Repacking Your Bags

posted April 9th, 2010 by Janet Graham - One Comment

Repacking Your Bags by Richard J. Leider and David A. Shapiro is subtitled “Lighten Your Load for the Rest of Your Life.  


At the beginning of the book, the authors include a quote from Carl Jung who cautions, “we cannot live the afternoon of life according to the program of life’s morning — for what was great in the morning will be little at evening,  and what in the morning was true will at evening have become a lie.”


Leider and Shapiro say without realizing it, they had given in to our culture’s view of adulthood — “that the person you are at mid-life is the person you will be for the rest of your life.”


“We found out, though, that the program for “afternoon” and on into the evening lies within us. To discover this program, we must turn our gaze inward. To know where we are on the trip, where we want to go, and how to get there, we must learn to count on an inner sense of direction.”


We must unpack and repack our bags.


“Unpacking simply means taking a long, hard look at what we’re carrying and why. Seeing if our possessions, responsibilities, and relationships are still helping us move forward, or if they’re dragging us down.”


“Repacking, then, is the ongoing activity of reevaluation and reinvention. Rearranging our priorities. Reframing our vision of the good life. And recovering a new sense of being alive.”


They say what is really missing in most people’s lives is a sense of joy. People find they no longer feel an authentic joyfulness in living, despite all the fun stuff they have or do.


They believe how we live the next phase of our lives is not just a question of personal lifestyle but of what we care about. They define the good life as an integration of place, love, work and purpose. “To put it simply, the formula for the good life is: Living in the Place you belong, with the People you Love, doing the Right Work, on Purpose.”


Zen master Suzuki said: “I’m an artist at living, and my work of art is my life.” And Leider and Shapiro say: “People who are “artists at living” are bold enough to question the status quo — to accept that someone else’s truth could be a lie for them. They are also willing to recognize when their own truths have become a dead end, in which case they demonstrate the courage to let go. They accept what they can from an experience and move on.”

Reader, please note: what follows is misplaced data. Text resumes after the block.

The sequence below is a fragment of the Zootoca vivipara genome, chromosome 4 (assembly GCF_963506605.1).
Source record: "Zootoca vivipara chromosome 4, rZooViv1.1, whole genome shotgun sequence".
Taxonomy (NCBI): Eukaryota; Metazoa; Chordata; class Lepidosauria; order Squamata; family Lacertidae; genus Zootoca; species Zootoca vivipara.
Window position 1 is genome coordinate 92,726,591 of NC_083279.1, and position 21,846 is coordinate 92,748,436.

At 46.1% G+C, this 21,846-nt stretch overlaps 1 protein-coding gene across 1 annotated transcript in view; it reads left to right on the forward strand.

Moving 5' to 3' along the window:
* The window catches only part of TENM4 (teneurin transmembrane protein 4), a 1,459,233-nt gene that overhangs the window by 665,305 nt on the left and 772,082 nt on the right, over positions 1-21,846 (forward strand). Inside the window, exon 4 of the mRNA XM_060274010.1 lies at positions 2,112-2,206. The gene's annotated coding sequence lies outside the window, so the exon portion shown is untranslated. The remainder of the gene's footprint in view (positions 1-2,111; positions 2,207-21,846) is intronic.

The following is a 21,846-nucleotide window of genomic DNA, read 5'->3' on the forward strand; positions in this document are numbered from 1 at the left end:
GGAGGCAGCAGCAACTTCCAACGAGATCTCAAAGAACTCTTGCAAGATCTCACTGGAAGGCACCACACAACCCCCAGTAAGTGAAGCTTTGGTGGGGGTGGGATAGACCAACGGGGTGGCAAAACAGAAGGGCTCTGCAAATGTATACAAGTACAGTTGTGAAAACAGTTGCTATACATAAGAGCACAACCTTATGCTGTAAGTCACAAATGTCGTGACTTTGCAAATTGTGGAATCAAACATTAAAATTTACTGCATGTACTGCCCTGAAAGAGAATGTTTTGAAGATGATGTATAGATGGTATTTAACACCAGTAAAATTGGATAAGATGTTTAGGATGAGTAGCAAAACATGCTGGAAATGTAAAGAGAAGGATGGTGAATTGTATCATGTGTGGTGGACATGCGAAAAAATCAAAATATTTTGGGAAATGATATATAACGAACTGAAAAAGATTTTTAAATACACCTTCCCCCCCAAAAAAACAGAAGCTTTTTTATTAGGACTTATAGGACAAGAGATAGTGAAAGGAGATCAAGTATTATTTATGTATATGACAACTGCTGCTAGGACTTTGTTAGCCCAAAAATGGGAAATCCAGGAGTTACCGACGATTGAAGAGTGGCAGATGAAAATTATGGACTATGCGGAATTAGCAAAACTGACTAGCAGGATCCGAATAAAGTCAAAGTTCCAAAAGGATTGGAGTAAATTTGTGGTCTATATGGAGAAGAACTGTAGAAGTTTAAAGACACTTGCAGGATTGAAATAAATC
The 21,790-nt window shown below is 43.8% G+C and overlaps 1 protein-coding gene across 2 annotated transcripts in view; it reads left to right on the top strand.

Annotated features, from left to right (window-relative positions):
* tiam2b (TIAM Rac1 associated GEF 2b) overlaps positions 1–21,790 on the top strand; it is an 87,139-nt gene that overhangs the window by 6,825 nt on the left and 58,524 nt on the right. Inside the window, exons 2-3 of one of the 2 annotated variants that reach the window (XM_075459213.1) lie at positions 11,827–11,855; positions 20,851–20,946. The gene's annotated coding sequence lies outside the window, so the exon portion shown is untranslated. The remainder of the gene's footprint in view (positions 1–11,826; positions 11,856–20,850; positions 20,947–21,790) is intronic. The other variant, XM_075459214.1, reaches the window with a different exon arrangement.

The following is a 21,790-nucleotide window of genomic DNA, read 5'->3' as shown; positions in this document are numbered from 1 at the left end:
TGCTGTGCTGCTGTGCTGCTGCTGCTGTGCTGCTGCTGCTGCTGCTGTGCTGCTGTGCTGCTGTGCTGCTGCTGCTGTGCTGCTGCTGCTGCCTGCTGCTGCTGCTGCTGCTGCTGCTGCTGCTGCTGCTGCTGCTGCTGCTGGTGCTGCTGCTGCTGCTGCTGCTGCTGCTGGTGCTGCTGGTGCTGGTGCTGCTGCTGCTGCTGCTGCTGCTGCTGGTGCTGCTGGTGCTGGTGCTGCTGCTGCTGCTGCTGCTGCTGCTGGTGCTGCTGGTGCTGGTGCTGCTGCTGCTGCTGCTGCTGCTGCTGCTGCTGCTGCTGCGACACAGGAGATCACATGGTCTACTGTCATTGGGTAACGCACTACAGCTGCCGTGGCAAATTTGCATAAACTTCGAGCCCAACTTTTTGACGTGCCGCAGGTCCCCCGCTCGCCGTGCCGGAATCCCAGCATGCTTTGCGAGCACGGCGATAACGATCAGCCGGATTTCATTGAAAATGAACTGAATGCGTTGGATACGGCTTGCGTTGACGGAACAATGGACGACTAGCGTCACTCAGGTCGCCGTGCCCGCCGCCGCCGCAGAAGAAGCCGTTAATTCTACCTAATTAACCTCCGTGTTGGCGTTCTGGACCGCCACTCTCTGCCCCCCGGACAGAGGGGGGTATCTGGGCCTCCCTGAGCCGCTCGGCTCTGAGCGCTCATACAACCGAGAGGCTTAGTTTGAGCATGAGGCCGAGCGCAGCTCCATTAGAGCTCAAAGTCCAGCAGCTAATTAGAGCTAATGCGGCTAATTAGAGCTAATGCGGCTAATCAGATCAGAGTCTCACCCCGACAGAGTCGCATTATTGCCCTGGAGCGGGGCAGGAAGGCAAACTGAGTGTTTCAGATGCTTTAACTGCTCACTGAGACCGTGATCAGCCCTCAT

The book is based on imagining life as a journey and thinking about its components in terms of the various bags we are carrying. The authors say people carry three different bags. These are:

  1. A Briefcase — your Work baggage.
  2. An Overnight Bag — your Love baggage.
  3. A Trunk — your Place baggage.


“To really unpack, you need to open each bag and examine its contents. The best way to do this is in a dialogue with someone else — preferably the person most likely to be affected by any decision or choices you make.”


The authors say: “Ultimately, it comes down to a series of trade-offs. What are you willing to trade in one area of your life to get what you want in another?” The book is structured to allow you to assess how much you are willing to carry and decide what stays and what goes. The unpacking process is a matter of reviewing what you have and considering each item in light of the trade-offs you have to make to keep it.  Repacking becomes a matter of finding the right balance between the important priorities in your life.


The book is based on the concept of taking a journey with the requisite unpacking and repacking of bags, a trip checklists and sending postcards to a “Dialogue Partner”. Sometimes, it feels like this analogy has been stretched to its limits, however, I liked the book and believe the authors are on the right track in challenging us to think about the journey we are embarking on in the afternoon of our lives.


I hope you enjoy it!! Please share your thoughts, comments, questions, feedback on this book or any other in the Resources section of the Forums.

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One Response to “Repacking Your Bags”

Comment from Phoebe
Time April 9, 2010 at 1:25 pm


This is very timely for me! I recommend “Darjeeling Limited” as a movie by Wes Anderson about baggage.


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